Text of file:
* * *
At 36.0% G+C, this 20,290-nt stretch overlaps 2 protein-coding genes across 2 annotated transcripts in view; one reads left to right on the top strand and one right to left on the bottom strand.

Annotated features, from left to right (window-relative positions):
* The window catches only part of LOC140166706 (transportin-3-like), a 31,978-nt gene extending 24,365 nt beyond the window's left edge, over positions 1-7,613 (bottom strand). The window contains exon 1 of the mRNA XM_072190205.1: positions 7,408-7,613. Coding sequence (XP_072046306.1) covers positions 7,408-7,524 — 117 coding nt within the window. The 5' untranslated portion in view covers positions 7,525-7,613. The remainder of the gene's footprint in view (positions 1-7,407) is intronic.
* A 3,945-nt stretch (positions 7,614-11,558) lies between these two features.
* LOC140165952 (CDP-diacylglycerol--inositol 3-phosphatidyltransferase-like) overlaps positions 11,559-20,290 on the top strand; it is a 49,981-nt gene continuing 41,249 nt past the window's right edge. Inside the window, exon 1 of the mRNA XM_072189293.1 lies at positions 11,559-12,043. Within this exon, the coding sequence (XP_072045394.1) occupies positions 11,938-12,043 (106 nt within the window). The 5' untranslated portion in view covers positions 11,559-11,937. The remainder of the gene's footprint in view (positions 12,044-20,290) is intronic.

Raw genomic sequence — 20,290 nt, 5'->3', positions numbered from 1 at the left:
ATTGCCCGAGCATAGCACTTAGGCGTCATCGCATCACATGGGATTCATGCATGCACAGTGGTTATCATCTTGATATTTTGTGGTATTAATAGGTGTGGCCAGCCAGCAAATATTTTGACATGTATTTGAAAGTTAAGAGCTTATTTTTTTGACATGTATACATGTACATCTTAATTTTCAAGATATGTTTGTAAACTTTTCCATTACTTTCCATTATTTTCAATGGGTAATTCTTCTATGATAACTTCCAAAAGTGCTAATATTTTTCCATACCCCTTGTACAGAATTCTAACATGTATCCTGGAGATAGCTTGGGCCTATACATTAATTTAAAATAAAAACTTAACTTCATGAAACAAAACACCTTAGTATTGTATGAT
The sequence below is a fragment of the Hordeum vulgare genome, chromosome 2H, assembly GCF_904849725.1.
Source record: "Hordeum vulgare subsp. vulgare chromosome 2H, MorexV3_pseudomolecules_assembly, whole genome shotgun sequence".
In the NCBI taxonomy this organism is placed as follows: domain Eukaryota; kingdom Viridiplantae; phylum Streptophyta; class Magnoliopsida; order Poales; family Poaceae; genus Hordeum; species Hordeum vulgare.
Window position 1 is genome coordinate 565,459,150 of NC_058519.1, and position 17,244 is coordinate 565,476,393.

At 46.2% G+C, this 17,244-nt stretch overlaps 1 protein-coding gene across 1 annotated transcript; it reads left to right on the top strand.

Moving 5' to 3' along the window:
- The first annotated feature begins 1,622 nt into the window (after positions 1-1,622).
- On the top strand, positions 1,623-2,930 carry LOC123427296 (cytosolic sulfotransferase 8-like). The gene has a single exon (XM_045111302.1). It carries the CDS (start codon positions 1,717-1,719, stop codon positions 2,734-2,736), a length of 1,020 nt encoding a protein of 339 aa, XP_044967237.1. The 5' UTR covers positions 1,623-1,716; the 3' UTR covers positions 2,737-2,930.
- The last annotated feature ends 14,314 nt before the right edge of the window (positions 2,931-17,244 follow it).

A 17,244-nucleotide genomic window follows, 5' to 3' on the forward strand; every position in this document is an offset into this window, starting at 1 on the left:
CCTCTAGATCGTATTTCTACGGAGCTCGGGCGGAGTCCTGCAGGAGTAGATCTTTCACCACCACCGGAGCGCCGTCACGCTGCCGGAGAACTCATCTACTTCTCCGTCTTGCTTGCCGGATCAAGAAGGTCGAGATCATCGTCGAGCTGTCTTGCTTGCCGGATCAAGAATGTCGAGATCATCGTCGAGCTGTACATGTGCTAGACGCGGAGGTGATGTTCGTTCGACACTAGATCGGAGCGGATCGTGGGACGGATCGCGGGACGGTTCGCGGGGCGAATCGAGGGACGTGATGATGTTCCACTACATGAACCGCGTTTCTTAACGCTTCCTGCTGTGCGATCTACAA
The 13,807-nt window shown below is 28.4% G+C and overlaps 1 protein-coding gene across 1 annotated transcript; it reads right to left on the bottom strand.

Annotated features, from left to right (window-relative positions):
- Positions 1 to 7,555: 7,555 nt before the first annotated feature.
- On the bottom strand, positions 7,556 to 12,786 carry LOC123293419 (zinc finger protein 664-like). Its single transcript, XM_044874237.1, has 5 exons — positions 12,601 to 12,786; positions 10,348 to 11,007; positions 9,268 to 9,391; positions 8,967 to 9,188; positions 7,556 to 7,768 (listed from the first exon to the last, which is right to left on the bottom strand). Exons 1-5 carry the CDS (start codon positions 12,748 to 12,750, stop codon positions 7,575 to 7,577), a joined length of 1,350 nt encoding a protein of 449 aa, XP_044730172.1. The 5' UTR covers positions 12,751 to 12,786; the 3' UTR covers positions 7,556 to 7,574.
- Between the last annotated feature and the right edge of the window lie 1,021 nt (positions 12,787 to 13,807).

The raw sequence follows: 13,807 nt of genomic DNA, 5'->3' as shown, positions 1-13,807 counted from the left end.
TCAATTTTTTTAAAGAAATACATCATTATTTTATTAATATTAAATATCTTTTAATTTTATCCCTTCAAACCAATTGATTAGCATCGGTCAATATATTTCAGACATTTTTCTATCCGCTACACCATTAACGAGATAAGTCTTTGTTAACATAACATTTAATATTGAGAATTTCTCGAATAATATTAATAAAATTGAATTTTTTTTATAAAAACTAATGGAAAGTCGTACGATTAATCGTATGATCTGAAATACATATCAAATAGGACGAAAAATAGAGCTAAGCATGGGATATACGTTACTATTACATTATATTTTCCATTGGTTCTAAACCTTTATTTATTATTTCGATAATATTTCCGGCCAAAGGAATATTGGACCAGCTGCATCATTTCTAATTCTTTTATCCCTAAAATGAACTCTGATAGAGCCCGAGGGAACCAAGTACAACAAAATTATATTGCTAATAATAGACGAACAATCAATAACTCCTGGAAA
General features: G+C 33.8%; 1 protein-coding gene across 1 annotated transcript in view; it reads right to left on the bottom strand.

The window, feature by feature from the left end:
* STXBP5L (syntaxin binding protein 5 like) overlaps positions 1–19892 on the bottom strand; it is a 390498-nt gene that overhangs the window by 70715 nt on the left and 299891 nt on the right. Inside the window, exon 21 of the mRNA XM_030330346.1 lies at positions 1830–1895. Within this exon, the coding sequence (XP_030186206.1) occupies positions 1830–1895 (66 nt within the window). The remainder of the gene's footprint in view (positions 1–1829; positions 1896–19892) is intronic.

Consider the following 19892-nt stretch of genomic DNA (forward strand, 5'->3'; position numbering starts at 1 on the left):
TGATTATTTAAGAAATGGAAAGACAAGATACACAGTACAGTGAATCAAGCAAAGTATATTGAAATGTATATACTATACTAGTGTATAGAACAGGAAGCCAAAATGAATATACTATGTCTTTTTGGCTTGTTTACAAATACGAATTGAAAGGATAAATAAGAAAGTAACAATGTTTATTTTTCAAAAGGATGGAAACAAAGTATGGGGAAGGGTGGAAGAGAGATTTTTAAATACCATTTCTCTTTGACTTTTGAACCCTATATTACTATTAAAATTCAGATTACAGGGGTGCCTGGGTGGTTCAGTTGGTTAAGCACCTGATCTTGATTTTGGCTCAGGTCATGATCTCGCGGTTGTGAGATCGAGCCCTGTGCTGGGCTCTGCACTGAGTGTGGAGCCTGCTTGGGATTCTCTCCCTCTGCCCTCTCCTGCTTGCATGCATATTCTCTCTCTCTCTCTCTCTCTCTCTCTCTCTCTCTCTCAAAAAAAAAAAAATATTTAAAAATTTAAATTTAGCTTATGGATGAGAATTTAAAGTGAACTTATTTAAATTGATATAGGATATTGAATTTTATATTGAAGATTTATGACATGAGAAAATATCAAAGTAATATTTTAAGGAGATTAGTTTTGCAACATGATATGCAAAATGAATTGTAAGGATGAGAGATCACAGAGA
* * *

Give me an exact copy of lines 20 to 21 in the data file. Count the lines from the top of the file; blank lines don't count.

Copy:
Annotated features, from left to right (window-relative positions):
- Positions 1 to 7,555: 7,555 nt before the first annotated feature.